As I was tinkering with a Cisco 887 VA-W which is a NBN capable router, if you live in Australia you’d understand its this fibre roll-out that happening replacing copper. I was configuring the access-point that is integrated within the router and I got reminded of the Aeronet AP I featured a few months ago, I decided to check out if I can configure it using CCP.

Alas! I got presented with CCP version 3.3 it was a huge improvement. No more playing around with Java though I had to make some minor CLI adjustments to access it.

Out of the box, 800 series routers have pre-setup dhcp configs, IPs and ACLs. I had to remove them first. I also have set-up a username/password with privilege 15 access.

In my lab, I had to configure vlan 1 to get its IP from my DHCP so I can access CCP from my PC. You always have that option to manually set the IP I just can’t be bothered manually assigning one to this device.

Once vlan 1 receives an IP, try pinging this IP from your PC and if you get an icmp response, open your favorite browser and type in the IP and you’ll be asked to enter the username & password which you created back in step 1. Then you’re in!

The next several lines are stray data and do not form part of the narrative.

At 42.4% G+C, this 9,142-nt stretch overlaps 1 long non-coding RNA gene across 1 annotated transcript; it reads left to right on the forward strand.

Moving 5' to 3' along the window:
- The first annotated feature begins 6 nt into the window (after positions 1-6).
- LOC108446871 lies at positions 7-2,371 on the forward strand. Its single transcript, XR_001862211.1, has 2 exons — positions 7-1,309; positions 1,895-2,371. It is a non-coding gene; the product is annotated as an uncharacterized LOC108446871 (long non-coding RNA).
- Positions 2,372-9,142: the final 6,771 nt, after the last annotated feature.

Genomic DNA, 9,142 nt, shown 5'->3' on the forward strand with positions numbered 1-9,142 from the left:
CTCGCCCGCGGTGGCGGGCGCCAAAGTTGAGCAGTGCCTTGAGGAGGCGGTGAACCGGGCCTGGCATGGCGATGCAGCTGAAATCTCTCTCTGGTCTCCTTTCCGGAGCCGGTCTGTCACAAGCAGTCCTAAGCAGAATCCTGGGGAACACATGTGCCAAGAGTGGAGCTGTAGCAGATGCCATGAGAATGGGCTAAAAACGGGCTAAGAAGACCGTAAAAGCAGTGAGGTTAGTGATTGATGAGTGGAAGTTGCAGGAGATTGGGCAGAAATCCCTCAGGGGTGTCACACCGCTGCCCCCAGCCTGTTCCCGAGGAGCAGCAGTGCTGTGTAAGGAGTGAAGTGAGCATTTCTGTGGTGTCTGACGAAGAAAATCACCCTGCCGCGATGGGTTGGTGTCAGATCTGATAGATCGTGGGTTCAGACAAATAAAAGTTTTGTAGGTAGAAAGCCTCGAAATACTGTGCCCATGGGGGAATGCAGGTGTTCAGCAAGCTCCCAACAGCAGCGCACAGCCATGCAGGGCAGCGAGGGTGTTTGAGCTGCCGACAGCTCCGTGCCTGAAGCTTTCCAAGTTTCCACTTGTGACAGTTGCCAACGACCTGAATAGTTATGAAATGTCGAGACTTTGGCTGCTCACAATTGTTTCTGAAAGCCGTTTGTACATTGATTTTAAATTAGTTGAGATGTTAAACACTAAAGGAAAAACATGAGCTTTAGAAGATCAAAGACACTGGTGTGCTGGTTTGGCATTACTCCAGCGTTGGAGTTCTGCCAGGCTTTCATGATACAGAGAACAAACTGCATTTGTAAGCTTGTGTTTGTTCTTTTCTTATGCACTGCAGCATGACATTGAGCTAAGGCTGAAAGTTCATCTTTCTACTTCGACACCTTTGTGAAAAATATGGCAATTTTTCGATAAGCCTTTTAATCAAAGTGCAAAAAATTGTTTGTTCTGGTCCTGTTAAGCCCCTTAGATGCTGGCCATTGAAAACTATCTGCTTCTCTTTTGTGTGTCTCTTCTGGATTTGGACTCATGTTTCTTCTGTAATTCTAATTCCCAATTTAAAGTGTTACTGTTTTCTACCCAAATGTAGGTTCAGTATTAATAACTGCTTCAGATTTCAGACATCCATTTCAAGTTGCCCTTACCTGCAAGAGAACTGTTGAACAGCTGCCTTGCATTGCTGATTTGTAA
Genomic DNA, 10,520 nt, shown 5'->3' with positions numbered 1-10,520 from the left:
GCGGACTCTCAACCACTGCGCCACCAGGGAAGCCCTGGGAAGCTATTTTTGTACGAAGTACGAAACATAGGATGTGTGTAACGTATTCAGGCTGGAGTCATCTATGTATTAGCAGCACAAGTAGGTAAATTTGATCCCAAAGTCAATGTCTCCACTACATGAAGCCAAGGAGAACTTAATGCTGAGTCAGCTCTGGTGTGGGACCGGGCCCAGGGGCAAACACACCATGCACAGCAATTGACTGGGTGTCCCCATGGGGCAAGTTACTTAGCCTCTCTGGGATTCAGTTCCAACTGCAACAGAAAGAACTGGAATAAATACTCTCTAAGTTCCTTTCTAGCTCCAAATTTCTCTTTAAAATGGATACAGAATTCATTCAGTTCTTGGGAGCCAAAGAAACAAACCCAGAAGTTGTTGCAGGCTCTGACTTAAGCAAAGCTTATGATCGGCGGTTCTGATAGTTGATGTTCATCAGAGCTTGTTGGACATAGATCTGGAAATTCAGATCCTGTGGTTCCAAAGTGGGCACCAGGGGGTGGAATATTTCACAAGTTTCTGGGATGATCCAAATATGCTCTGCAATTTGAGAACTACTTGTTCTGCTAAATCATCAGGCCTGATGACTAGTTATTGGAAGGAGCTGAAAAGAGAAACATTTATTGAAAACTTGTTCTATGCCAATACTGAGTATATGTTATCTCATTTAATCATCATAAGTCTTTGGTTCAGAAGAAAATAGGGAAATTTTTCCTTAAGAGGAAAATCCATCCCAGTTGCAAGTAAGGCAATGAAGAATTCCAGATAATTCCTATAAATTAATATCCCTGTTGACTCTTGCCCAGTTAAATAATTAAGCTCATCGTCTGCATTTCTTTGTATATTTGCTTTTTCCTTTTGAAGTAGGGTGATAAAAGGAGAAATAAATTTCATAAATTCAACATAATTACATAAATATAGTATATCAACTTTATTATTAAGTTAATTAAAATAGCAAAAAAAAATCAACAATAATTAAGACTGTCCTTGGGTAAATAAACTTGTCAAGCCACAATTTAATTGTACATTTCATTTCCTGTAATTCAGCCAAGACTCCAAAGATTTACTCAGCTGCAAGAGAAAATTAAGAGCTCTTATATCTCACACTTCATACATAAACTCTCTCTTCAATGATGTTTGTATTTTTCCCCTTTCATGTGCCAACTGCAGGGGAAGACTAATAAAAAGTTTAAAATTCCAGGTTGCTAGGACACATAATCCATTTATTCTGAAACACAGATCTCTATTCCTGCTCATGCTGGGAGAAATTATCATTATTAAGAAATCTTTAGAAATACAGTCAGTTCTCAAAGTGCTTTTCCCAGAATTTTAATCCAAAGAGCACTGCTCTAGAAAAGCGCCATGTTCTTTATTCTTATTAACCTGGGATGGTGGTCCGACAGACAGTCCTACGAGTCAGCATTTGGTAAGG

It is very easy to nativage, Basic Settings allows you to do configuration on the router like host name, domain ip even time zone, DNS and DHCP.

Interfaces and Connections page will of course allow you to configure the ports and IPs on the router. Just remember if you change the IP on VLAN 1 it would kick you out once changes have been made and would have to log back in using the new IP address assigned if this was the case.

Other pages are self-explanatory like Static Routing, Identity and Dashboard page. Let me jump into the page why I wanted to access CCP in the first place. The Wi-Fi page, for some reason using whatever browser, it would ask you to have the wireless portal access via a new browser tab.

Straight forward, just like how you configure any wifi router.

By clicking the Advance wireless access point configuration link it opens another browser which would give you another set of menus/options to configure your AP. The Express Security menu lets you create an SSID that uses a radius server for authentication.

By going to the Security menu > SSID Manager gives you more options for your AP.

Security menu > Server Manager allows you to configure the radius server that you intend to use for authentication, you can also setup backup radius servers including EAP authentication priority.